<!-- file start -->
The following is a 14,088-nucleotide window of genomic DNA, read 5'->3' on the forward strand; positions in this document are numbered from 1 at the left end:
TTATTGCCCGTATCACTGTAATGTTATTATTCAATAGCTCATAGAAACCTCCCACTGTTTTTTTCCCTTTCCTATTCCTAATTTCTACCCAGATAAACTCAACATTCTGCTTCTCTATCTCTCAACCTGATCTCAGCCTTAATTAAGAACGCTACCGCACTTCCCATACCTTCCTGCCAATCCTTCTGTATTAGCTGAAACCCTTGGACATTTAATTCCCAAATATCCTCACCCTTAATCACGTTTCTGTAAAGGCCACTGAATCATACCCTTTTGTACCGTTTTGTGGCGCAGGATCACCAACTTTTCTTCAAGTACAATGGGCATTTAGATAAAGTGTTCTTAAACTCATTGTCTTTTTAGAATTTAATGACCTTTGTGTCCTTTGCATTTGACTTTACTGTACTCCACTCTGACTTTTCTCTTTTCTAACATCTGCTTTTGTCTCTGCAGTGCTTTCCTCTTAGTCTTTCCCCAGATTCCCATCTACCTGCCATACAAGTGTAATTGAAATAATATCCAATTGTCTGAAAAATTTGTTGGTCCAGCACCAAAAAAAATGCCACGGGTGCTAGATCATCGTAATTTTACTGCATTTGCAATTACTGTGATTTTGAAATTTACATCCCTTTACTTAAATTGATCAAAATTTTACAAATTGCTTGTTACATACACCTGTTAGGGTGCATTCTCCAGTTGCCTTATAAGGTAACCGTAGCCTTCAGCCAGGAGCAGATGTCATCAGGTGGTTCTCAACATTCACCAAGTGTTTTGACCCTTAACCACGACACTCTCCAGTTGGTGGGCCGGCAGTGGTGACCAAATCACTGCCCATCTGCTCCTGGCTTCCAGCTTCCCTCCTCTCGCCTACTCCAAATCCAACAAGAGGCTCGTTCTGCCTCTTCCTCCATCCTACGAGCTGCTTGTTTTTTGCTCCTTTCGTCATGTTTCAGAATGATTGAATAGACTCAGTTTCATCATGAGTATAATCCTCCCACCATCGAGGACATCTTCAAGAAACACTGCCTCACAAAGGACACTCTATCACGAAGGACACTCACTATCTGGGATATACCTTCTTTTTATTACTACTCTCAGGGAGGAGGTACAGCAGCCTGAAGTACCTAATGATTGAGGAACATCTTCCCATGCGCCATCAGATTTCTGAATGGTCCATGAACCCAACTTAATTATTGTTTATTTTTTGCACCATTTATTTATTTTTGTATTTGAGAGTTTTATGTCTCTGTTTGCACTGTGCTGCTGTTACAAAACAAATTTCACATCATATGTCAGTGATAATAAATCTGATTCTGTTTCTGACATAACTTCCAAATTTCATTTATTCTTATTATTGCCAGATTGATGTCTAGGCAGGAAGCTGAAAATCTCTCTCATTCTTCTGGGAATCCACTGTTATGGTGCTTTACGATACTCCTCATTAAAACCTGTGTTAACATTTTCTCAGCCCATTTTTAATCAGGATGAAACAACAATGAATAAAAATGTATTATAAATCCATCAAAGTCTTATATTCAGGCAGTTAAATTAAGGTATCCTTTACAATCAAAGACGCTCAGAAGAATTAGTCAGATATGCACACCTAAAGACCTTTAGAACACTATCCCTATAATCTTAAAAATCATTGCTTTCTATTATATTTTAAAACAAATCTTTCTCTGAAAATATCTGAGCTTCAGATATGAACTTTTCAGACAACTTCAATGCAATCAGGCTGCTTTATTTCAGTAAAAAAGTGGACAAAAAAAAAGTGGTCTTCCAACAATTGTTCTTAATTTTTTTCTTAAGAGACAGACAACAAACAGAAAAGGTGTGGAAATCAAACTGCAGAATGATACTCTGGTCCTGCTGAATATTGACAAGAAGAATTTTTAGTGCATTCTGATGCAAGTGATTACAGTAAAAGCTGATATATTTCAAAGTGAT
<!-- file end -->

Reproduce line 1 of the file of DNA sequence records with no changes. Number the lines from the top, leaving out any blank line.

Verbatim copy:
The following is a 14,088-nucleotide window of genomic DNA, read 5'->3' on the forward strand; positions in this document are numbered from 1 at the left end: